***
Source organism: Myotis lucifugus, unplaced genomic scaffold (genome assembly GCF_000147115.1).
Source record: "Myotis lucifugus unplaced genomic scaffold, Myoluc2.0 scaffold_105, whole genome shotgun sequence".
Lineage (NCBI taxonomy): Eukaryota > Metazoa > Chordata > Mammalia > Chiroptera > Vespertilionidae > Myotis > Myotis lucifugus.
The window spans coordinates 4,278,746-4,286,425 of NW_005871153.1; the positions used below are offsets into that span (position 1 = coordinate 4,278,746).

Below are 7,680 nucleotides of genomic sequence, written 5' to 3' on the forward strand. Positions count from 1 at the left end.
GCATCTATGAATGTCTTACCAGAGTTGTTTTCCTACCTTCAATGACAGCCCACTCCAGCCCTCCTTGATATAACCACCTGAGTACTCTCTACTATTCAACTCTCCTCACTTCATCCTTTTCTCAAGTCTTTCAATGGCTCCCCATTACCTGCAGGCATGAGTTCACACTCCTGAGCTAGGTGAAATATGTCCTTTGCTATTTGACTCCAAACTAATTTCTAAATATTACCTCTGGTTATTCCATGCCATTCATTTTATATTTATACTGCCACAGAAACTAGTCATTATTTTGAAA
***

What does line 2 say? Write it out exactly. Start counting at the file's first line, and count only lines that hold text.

Source record: "Myotis lucifugus unplaced genomic scaffold, Myoluc2.0 scaffold_105, whole genome shotgun sequence".